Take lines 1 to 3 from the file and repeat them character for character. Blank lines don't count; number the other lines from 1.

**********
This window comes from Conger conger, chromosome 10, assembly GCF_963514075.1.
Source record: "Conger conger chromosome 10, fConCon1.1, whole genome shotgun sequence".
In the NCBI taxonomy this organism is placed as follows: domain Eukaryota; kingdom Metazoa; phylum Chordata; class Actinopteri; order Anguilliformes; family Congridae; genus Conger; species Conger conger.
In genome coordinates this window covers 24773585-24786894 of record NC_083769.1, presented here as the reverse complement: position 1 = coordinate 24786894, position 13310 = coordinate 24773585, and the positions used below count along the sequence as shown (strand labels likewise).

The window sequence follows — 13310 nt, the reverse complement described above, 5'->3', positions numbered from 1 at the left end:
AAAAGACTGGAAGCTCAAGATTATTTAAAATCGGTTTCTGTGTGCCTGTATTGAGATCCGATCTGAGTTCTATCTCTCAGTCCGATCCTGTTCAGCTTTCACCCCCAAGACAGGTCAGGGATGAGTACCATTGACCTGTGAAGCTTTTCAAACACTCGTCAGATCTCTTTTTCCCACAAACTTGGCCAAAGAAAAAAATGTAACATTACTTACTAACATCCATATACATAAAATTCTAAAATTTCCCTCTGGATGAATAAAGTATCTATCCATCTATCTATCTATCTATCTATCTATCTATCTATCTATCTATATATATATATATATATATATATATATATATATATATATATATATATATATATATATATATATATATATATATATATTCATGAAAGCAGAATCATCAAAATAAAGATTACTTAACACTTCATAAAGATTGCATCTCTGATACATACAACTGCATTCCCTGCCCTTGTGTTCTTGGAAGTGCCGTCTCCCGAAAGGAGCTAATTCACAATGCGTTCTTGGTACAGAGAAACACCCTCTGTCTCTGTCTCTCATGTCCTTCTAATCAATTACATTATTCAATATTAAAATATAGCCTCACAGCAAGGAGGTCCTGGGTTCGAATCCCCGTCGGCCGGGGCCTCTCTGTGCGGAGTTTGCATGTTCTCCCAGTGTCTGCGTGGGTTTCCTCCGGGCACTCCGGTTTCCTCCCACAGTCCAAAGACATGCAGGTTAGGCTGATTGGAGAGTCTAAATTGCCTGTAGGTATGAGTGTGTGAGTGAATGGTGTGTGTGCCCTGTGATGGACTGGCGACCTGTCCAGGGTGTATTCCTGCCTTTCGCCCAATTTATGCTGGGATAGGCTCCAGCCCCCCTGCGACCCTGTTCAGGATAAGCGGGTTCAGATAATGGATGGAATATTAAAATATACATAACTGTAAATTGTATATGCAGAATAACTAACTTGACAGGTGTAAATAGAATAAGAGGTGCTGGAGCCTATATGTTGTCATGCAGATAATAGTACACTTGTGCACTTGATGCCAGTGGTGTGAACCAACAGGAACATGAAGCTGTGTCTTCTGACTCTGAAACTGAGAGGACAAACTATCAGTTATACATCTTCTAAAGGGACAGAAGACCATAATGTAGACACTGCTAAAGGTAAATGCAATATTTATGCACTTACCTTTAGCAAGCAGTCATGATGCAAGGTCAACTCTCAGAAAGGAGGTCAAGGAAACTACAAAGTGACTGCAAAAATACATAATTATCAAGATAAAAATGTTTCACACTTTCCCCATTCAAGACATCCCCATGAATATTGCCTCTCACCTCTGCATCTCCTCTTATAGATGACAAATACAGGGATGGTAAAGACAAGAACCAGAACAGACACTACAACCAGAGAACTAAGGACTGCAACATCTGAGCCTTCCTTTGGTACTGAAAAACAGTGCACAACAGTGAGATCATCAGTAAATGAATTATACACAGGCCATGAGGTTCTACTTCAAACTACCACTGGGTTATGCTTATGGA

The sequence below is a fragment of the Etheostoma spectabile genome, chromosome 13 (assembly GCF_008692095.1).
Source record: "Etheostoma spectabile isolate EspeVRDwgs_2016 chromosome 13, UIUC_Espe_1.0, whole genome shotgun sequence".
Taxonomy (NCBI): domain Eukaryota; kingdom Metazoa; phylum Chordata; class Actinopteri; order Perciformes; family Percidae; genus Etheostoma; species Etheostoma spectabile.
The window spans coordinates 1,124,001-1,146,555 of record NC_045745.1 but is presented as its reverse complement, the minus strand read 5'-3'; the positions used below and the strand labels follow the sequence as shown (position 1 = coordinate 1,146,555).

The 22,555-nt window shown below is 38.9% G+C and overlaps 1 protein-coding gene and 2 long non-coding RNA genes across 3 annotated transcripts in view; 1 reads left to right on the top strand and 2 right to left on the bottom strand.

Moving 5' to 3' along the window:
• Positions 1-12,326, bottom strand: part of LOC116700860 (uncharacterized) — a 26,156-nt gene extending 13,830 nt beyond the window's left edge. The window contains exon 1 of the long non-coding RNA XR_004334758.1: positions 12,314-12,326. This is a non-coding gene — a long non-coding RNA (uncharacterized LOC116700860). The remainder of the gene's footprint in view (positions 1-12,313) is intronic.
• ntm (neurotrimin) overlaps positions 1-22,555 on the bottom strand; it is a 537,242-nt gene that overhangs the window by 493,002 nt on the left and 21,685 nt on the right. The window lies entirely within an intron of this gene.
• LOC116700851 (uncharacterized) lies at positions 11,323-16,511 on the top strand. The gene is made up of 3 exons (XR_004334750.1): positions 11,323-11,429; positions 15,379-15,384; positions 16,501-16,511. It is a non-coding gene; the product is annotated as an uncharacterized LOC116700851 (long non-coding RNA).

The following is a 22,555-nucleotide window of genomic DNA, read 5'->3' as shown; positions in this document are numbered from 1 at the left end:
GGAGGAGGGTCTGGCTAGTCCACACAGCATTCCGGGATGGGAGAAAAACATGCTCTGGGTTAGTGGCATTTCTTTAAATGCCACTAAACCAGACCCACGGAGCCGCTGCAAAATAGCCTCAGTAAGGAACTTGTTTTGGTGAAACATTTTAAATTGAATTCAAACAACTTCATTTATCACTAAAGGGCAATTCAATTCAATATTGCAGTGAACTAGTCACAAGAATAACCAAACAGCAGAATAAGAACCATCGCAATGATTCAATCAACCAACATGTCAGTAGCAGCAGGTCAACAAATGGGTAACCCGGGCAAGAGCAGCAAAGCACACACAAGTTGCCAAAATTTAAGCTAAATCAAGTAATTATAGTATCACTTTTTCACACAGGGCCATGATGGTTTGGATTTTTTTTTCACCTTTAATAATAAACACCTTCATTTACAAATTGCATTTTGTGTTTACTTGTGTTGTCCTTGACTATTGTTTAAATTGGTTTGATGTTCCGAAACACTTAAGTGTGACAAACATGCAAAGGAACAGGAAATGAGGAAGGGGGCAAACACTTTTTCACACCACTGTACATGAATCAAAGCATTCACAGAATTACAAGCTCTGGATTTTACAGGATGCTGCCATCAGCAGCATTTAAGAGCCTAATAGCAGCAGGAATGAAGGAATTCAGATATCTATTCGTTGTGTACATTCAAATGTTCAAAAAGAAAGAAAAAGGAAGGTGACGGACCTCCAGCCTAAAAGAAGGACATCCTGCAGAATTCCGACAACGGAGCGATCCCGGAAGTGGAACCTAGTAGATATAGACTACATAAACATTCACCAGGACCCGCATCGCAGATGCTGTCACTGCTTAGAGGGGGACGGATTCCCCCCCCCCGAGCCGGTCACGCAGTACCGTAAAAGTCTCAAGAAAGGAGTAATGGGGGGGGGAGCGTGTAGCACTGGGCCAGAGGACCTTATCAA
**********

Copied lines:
This window comes from Conger conger, chromosome 10, assembly GCF_963514075.1.
Source record: "Conger conger chromosome 10, fConCon1.1, whole genome shotgun sequence".
In the NCBI taxonomy this organism is placed as follows: domain Eukaryota; kingdom Metazoa; phylum Chordata; class Actinopteri; order Anguilliformes; family Congridae; genus Conger; species Conger conger.